In 2011 the Incidence Assay Critical Path Working Group reviewed the current state of HIV incidence assays and helped to determine a critical path to the introduction of an HIV incidence assay. At that time the Consortium for Evaluation and Performance of HIV Incidence Assays (CEPHIA) was formed to spur progress and raise standards among assay developers, scientists and laboratories involved in HIV incidence measurement and to structure and conduct a direct independent comparative evaluation of the performance of 10 existing HIV incidence assays, to be considered singly and in combinations as recent infection test algorithms. In this paper we report on a new framework for HIV incidence assay evaluation that has emerged from this effort over the past 5 years, which includes a preliminary target product profile for an incidence assay, a consensus around key performance metrics along with analytical tools and deployment of a standardized approach for incidence assay evaluation. The specimen panels for this evaluation have been collected in large volumes, characterized using a novel approach for infection dating rules and assembled into panels designed to assess the impact of important sources of measurement error with incidence assays such as viral subtype, elite host control of viraemia and antiretroviral treatment. We present the specific rationale for several of these innovations, and discuss important resources for assay developers and researchers that have recently become available. Finally, we summarize the key remaining steps on the path to development and implementation of reliable assays for monitoring HIV incidence at a population level.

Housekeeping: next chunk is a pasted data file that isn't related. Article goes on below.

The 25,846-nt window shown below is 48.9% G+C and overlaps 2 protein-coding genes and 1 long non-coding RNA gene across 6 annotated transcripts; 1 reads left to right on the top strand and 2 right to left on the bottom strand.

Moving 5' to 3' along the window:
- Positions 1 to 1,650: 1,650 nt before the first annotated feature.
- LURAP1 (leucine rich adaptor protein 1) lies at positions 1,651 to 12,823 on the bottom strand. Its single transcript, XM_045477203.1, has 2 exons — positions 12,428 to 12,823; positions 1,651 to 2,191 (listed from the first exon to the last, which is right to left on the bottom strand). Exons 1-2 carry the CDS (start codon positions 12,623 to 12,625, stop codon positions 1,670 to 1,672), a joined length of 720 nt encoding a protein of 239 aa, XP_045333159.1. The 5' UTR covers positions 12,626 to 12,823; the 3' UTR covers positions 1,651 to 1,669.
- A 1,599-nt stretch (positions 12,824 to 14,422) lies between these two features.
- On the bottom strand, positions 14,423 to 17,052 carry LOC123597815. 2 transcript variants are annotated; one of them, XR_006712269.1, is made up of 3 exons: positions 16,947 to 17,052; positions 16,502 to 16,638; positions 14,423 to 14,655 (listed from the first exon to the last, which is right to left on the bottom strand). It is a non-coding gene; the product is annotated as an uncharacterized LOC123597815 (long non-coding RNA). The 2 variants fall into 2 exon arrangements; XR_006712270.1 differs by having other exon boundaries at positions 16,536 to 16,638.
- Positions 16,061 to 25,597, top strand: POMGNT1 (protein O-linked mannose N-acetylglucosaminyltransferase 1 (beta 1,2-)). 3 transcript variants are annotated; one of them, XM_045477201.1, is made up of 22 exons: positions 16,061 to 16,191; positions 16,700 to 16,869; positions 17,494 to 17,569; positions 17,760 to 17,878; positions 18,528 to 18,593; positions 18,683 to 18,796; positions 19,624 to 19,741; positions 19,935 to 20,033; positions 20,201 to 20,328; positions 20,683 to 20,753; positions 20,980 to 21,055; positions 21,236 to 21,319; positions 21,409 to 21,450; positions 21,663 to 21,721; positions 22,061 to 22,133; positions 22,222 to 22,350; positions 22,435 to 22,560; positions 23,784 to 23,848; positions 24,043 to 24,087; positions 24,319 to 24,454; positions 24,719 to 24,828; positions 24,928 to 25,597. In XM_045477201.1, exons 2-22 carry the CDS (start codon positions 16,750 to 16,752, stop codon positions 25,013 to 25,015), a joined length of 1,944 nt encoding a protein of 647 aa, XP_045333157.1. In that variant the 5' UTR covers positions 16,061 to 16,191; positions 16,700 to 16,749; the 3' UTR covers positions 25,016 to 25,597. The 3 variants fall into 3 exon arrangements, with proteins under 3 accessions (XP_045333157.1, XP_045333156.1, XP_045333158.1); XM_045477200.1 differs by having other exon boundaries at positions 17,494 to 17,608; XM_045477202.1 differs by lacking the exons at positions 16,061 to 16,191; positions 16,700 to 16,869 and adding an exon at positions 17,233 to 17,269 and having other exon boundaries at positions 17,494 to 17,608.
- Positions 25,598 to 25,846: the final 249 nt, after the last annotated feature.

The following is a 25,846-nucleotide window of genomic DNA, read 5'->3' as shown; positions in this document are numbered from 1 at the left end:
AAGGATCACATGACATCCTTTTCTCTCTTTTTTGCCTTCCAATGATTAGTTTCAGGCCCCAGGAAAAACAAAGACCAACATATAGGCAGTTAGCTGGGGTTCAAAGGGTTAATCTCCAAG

Close binary systems may undergo the “Common Envelope” (CE) phase when the primary star expands on the red giant branch or the asymptotic giant branch. Filling its Roche Lobe, the primary transfers mass to the companion driving it out of thermal equilibrium and causing it to expand as well. The giant core and the companion star become surrounded by a CE. When sufficient energy is deposited in the circumstellar material this will be ejected and the binary orbit will shrink further (see review by Iben 1995). Planetary nebulae (PNe) with short-period binary nuclei are considered the most probable post-CE candidates. Abell 35, Lotr 1 and Lotr 5 (the Abell 35-like objects) are the only three PNe with binary nuclei known to contain a very hot UV-bright primary and a chromospherically active, rapidly rotating, G-K companion that dominates the optical spectrum. The origin of these unusual systems is unclear and hence presents a challenge to theories of binary star evolution. Identified in 1966 by Abell, Abell 35 is possibly the largest PN known (D=1.6 pc at a distance of 360 pc, Jacoby 1981) and also the oldest (the kinematical age is 185.000 years from the small expansion velocity of 4.2 km/s, Bohuski 1974). The bright giant star BD −22° 3467 (mv = 9.6mag) lies off-center within the nebula. A white dwarf was detected at the same location in 1988 in IUE spectra obtained by Grewing and Bianchi. BD − 22° 3467 has a vsin i of 90 km/s (Vilhu et al. 1991), variable Hα and Ca II emission lines associated with chromospheric activity, and a variable light curve (P=0.76 days, Jasniewicz and Acker 1988) probably produced by the rotation of the giant star. All attempts to determine the orbital period have failed, raising doubts as to whether the nucleus of Abell 35 is a close binary at all. In pursuit of this point, we have started a radial velocity study of the giant companion.